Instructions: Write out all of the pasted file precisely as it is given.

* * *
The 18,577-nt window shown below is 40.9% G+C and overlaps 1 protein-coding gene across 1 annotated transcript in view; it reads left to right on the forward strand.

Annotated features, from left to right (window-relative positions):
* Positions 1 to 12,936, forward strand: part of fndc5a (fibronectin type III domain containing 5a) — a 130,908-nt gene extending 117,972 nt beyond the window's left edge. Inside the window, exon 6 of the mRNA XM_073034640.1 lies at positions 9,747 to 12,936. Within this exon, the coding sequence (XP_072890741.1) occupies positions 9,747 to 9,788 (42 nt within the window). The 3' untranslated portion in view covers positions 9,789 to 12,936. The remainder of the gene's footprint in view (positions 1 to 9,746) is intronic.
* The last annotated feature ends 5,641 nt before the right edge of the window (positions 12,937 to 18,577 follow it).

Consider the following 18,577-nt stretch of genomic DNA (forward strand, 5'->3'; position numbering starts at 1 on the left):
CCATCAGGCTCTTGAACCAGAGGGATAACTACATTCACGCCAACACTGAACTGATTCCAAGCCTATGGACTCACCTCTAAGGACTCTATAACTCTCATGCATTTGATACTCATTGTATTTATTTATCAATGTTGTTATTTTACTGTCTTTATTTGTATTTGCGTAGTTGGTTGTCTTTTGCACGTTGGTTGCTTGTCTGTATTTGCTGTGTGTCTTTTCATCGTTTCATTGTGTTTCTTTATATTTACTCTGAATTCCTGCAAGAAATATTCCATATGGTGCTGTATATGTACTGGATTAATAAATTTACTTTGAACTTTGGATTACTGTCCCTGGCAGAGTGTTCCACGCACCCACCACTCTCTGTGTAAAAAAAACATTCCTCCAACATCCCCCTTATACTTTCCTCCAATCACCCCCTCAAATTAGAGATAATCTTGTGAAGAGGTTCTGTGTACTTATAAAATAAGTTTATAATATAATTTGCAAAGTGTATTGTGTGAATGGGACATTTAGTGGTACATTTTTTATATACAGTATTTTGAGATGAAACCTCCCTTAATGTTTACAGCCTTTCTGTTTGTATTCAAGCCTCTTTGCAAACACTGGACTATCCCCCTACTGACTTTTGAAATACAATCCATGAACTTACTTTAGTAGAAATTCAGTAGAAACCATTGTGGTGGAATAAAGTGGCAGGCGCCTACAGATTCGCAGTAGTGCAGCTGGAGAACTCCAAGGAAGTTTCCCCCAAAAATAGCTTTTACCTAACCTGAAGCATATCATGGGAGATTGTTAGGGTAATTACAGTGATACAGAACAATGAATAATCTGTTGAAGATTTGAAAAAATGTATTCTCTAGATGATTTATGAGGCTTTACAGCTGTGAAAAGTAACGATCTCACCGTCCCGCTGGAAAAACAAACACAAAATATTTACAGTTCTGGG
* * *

The 18,577-nt window shown below is 40.9% G+C and overlaps 1 protein-coding gene across 1 annotated transcript in view; it reads left to right on the forward strand.

Annotated features, from left to right (window-relative positions):
* Positions 1 to 12,936, forward strand: part of fndc5a (fibronectin type III domain containing 5a) — a 130,908-nt gene extending 117,972 nt beyond the window's left edge. Inside the window, exon 6 of the mRNA XM_073034640.1 lies at positions 9,747 to 12,936. Within this exon, the coding sequence (XP_072890741.1) occupies positions 9,747 to 9,788 (42 nt within the window). The 3' untranslated portion in view covers positions 9,789 to 12,936. The remainder of the gene's footprint in view (positions 1 to 9,746) is intronic.
* The last annotated feature ends 5,641 nt before the right edge of the window (positions 12,937 to 18,577 follow it).

Consider the following 18,577-nt stretch of genomic DNA (forward strand, 5'->3'; position numbering starts at 1 on the left):
CCATCAGGCTCTTGAACCAGAGGGATAACTACATTCACGCCAACACTGAACTGATTCCAAGCCTATGGACTCACCTCTAAGGACTCTATAACTCTCATGCATTTGATACTCATTGTATTTATTTATCAATGTTGTTATTTTACTGTCTTTATTTGTATTTGCGTAGTTGGTTGTCTTTTGCACGTTGGTTGCTTGTCTGTATTTGCTGTGTGTCTTTTCATCGTTTCATTGTGTTTCTTTATATTTACTCTGAATTCCTGCAAGAAATATTCCATATGGTGCTGTATATGTACTGGATTAATAAATTTACTTTGAACTTTGGATTACTGTCCCTGGCAGAGTGTTCCACGCACCCACCACTCTCTGTGTAAAAAAAACATTCCTCCAACATCCCCCTTATACTTTCCTCCAATCACCCCCTCAAATTAGAGATAATCTTGTGAAGAGGTTCTGTGTACTTATAAAATAAGTTTATAATATAATTTGCAAAGTGTATTGTGTGAATGGGACATTTAGTGGTACATTTTTTATATACAGTATTTTGAGATGAAACCTCCCTTAATGTTTACAGCCTTTCTGTTTGTATTCAAGCCTCTTTGCAAACACTGGACTATCCCCCTACTGACTTTTGAAATACAATCCATGAACTTACTTTAGTAGAAATTCAGTAGAAACCATTGTGGTGGAATAAAGTGGCAGGCGCCTACAGATTCGCAGTAGTGCAGCTGGAGAACTCCAAGGAAGTTTCCCCCAAAAATAGCTTTTACCTAACCTGAAGCATATCATGGGAGATTGTTAGGGTAATTACAGTGATACAGAACAATGAATAATCTGTTGAAGATTTGAAAAAATGTATTCTCTAGATGATTTATGAGGCTTTACAGCTGTGAAAAGTAACGATCTCACCGTCCCGCTGGAAAAACAAACACAAAATATTTACAGTTCTGGG